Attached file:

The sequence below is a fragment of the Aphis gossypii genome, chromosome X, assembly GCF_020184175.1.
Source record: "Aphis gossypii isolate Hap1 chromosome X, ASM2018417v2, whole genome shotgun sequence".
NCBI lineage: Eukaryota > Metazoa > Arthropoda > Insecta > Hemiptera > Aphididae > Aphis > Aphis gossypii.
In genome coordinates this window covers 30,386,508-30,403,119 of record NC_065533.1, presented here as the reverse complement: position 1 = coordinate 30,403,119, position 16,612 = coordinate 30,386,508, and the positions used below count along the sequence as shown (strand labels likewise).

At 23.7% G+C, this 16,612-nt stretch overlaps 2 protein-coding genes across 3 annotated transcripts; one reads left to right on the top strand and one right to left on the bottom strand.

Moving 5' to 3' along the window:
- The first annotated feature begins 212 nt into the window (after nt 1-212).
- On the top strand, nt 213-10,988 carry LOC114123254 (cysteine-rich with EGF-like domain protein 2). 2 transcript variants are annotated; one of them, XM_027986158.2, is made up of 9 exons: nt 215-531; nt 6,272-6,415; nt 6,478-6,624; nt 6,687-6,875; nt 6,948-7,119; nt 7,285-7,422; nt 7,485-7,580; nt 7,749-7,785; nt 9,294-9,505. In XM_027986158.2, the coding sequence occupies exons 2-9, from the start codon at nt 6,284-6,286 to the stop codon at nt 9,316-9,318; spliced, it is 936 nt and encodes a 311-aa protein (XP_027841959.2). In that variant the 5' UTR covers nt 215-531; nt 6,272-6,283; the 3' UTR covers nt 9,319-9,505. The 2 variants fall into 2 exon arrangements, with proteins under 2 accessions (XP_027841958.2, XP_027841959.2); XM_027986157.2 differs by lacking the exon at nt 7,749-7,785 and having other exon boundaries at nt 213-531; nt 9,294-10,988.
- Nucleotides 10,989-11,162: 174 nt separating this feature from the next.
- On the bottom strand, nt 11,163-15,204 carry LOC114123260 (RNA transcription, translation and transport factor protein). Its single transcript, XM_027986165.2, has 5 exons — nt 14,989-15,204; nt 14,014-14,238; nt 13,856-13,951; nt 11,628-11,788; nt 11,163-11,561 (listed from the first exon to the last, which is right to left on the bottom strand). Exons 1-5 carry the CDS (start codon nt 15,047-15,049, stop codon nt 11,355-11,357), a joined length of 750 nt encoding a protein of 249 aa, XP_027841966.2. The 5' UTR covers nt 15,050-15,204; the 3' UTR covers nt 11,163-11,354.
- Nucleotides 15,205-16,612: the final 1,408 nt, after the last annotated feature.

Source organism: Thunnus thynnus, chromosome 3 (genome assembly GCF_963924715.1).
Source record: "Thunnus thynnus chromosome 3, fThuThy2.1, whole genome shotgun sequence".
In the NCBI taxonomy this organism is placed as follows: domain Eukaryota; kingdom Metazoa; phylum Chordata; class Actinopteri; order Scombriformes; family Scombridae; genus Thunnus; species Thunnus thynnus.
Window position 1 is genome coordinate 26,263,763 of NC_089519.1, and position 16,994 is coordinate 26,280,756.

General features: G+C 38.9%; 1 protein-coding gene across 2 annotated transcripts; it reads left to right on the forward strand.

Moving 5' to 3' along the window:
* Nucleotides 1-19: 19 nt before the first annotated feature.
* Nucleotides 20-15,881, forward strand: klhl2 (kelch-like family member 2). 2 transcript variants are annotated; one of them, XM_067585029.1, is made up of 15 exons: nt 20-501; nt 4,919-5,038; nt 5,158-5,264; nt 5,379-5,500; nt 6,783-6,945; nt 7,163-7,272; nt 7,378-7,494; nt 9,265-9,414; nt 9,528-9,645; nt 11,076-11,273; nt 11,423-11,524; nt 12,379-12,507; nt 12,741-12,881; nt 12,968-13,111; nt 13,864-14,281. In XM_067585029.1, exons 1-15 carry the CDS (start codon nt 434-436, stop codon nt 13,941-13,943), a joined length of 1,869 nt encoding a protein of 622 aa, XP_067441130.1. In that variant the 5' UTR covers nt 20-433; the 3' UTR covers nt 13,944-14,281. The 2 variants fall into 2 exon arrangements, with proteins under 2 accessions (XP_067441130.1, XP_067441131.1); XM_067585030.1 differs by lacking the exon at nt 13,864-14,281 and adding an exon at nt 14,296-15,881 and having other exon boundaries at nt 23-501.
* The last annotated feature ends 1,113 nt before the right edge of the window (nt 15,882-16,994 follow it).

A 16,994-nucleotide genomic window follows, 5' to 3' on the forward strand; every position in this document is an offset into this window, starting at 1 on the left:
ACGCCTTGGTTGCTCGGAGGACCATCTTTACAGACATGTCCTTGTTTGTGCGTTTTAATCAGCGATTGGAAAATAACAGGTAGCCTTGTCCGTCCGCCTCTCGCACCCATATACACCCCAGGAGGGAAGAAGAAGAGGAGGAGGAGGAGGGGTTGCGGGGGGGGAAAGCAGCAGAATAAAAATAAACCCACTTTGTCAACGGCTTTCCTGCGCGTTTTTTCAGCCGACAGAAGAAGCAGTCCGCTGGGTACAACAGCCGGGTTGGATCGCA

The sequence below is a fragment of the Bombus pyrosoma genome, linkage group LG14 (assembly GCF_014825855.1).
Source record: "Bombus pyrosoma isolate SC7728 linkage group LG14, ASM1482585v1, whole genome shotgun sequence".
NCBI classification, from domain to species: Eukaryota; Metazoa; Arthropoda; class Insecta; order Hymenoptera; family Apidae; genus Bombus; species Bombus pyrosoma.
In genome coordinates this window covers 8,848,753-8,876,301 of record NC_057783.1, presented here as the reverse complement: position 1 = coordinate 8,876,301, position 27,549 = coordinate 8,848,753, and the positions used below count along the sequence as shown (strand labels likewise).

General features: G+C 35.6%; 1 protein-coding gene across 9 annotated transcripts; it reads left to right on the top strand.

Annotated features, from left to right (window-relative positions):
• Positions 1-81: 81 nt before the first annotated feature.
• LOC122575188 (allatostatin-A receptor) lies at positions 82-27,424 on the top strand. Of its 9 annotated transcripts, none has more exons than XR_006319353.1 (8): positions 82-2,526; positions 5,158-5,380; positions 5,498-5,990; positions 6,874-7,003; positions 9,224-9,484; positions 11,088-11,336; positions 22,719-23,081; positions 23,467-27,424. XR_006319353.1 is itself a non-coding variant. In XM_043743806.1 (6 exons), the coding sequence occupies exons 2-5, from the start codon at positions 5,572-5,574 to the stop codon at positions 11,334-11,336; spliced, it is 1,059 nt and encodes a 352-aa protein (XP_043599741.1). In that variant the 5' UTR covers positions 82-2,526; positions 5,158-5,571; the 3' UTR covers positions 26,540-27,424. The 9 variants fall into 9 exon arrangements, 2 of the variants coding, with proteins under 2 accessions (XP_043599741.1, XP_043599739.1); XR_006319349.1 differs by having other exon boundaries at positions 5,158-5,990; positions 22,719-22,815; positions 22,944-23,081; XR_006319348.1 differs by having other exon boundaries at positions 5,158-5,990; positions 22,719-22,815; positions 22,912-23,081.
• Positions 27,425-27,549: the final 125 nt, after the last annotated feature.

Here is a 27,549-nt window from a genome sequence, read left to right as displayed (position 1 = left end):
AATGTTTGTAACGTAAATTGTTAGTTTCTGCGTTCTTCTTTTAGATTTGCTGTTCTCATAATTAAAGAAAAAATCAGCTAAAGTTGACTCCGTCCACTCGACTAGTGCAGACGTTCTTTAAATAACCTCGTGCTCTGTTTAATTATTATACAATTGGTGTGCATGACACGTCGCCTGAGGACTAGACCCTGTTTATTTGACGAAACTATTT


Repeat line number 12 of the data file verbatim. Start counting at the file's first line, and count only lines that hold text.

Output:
Source organism: Thunnus thynnus, chromosome 3 (genome assembly GCF_963924715.1).